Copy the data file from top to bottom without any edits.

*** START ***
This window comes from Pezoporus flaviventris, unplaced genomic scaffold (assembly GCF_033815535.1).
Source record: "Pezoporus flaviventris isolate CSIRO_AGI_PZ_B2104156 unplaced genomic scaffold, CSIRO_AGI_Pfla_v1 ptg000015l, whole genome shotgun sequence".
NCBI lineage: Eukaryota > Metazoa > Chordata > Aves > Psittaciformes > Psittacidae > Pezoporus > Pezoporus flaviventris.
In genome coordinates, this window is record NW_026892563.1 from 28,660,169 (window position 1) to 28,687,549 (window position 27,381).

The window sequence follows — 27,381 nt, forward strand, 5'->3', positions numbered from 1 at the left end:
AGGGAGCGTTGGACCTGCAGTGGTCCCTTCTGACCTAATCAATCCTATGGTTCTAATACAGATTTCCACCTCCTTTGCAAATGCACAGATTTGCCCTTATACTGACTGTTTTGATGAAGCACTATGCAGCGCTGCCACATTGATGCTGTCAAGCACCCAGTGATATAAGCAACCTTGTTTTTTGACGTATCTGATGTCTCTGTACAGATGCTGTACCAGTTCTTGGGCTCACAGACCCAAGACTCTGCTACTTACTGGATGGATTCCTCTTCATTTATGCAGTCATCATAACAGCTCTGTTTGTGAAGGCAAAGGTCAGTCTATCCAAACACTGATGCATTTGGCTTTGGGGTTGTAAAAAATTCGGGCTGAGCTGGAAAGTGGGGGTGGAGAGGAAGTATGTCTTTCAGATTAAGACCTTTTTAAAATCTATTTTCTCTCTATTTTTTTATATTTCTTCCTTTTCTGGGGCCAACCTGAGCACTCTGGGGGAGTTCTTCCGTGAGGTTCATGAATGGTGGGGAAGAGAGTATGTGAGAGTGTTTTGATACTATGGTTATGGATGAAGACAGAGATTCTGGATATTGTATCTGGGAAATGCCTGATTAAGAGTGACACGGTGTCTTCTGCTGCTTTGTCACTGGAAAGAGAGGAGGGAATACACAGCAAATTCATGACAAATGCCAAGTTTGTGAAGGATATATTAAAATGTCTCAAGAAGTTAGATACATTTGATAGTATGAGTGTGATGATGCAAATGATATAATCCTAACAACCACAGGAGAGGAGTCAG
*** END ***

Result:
This window comes from Pezoporus flaviventris, unplaced genomic scaffold (assembly GCF_033815535.1).
Source record: "Pezoporus flaviventris isolate CSIRO_AGI_PZ_B2104156 unplaced genomic scaffold, CSIRO_AGI_Pfla_v1 ptg000015l, whole genome shotgun sequence".
NCBI lineage: Eukaryota > Metazoa > Chordata > Aves > Psittaciformes > Psittacidae > Pezoporus > Pezoporus flaviventris.
In genome coordinates, this window is record NW_026892563.1 from 28,660,169 (window position 1) to 28,687,549 (window position 27,381).

The window sequence follows — 27,381 nt, forward strand, 5'->3', positions numbered from 1 at the left end:
AGGGAGCGTTGGACCTGCAGTGGTCCCTTCTGACCTAATCAATCCTATGGTTCTAATACAGATTTCCACCTCCTTTGCAAATGCACAGATTTGCCCTTATACTGACTGTTTTGATGAAGCACTATGCAGCGCTGCCACATTGATGCTGTCAAGCACCCAGTGATATAAGCAACCTTGTTTTTTGACGTATCTGATGTCTCTGTACAGATGCTGTACCAGTTCTTGGGCTCACAGACCCAAGACTCTGCTACTTACTGGATGGATTCCTCTTCATTTATGCAGTCATCATAACAGCTCTGTTTGTGAAGGCAAAGGTCAGTCTATCCAAACACTGATGCATTTGGCTTTGGGGTTGTAAAAAATTCGGGCTGAGCTGGAAAGTGGGGGTGGAGAGGAAGTATGTCTTTCAGATTAAGACCTTTTTAAAATCTATTTTCTCTCTATTTTTTTATATTTCTTCCTTTTCTGGGGCCAACCTGAGCACTCTGGGGGAGTTCTTCCGTGAGGTTCATGAATGGTGGGGAAGAGAGTATGTGAGAGTGTTTTGATACTATGGTTATGGATGAAGACAGAGATTCTGGATATTGTATCTGGGAAATGCCTGATTAAGAGTGACACGGTGTCTTCTGCTGCTTTGTCACTGGAAAGAGAGGAGGGAATACACAGCAAATTCATGACAAATGCCAAGTTTGTGAAGGATATATTAAAATGTCTCAAGAAGTTAGATACATTTGATAGTATGAGTGTGATGATGCAAATGATATAATCCTAACAACCACAGGAGAGGAGTCAG